The #StopHateForProfit campaign, which has amassed over 1000 signees in the past few weeks, asks businesses to suspend advertising with tech giant Facebook, in response to Facebook’s “inaction against violent and misleading messages” regarding the upcoming 2020 election, the coronavirus pandemic, and the Black Lives Matter movement. Companies like Best Buy, Unilever, Microsoft, Coca-Cola, Ford and Honda are among the many to have dropped the platform from their advertising strategies.
Despite many large brands pledging to drop Facebook, as well as its other social network platform Instagram, for the rest of the year, is this a sustainable long-term strategy? Will other social media platforms like Twitter be impacted? Is it truly a brand safety issue or a PR spin? And where has ad spend gone up to compensate? We review the advertising implications that this boycott brings up industry-wide.
What is the consumer impact of the boycott?
Nearly 70% of consumers in a Google consumer survey were either not aware of the boycott or uncertain about how they felt.
Advertisers have maintained one main concern and motivator for joining the campaign: brand safety.
“[Advertisers] don’t want their brands next to hate language, but this takes it a level further because of the social activism component,” Nancy Smith president and CEO of Analytic Partners, told Marketing Dive in an interview. “I do think of this as being more of a watershed moment because of that, versus the YouTube challenges several years ago which were really about brand safety.”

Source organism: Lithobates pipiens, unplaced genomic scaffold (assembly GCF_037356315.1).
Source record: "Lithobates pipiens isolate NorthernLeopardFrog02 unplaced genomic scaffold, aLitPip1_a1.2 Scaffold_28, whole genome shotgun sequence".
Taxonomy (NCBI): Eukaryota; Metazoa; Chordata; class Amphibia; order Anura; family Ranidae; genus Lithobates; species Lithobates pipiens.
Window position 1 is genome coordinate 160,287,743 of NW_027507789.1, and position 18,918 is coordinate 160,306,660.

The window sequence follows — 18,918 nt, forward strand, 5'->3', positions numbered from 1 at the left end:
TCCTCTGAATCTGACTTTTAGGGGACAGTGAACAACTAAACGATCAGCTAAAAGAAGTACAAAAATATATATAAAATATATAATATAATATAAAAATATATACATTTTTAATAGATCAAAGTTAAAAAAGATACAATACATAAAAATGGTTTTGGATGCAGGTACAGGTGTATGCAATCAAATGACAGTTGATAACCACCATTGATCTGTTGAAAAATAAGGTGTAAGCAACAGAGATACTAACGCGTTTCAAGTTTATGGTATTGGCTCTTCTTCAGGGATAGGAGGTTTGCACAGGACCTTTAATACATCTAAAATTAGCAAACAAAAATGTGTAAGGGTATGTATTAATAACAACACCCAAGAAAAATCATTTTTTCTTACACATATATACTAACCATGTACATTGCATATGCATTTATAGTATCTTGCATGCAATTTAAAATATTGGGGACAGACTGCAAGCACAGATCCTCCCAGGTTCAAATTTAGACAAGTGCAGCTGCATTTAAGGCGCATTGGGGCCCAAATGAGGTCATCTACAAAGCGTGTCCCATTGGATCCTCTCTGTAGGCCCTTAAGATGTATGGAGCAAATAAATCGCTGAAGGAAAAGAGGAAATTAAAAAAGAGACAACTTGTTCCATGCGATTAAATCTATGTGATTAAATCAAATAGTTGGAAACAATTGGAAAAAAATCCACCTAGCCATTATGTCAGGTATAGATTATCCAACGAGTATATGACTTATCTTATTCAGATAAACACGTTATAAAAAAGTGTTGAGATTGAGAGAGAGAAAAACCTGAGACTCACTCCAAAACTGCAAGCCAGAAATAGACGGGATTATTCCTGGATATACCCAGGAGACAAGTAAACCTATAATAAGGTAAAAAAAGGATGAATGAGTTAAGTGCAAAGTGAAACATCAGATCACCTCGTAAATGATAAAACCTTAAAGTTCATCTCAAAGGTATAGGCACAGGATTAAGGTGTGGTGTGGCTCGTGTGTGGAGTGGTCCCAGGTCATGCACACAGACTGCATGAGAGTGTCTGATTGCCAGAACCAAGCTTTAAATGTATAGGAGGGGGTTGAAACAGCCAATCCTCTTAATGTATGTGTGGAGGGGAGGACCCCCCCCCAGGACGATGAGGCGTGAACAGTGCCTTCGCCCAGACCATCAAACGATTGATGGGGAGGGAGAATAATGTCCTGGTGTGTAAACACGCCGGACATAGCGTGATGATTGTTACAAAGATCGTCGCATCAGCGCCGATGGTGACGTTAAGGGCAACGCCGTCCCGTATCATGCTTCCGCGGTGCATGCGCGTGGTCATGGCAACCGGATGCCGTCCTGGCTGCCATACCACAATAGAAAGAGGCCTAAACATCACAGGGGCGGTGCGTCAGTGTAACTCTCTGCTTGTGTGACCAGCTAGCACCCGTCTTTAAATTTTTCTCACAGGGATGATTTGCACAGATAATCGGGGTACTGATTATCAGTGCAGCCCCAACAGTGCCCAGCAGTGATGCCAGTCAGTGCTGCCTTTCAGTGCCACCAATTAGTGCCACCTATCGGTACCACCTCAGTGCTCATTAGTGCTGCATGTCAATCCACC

However, there’s skepticism that these boycotts will not incite lasting change from Facebook if brands intend to return to advertising on the platform when the next news cycle hits.
Data from Search Engine Land
The other half of the question is: What is the business impact of closing off Facebook as a advertising channel?
Are the Advertising Boycotts a Watershed Moment for Brands and Advertisers?
Coupled with the social justice movements and polarizing 2020 presidential campaign, it can’t be ignored that the push to stop paid promotions on social media is expected to be a turning point for raising brands and businesses’ accountability for corporate social responsibility.
While this trend has already seen a rise in the last few years, it really hits home in 2020 amidst the economic and social turmoil. In fact, Aline Santos, the executive vice president of global marketing and chief diversity and inclusion officer at Unilever, one of the biggest global advertising spenders, emphasized that their decision to stop ad spend on social media platforms “at least” until the end of the year. She told The Drum:
“We are not part of the Facebook boycott, the relationship that we have with all social media is very long term… We don’t want our brands to be part of the very toxic conversation that is going on in the newsfeed of social media. It is not anything particular to one company or another, it’s just we don’t want our brands in a toxic environment.”
The changing relationship with social media is ushering in a recurring concern of brand safety on the platforms. With Instagram on pace to overtake Twitter as the primary news source, particularly for younger users, the lifestyle-oriented platform may need to up its brand safety regulations in order to alleviate brand concerns.
Image Courtesy of eMarketer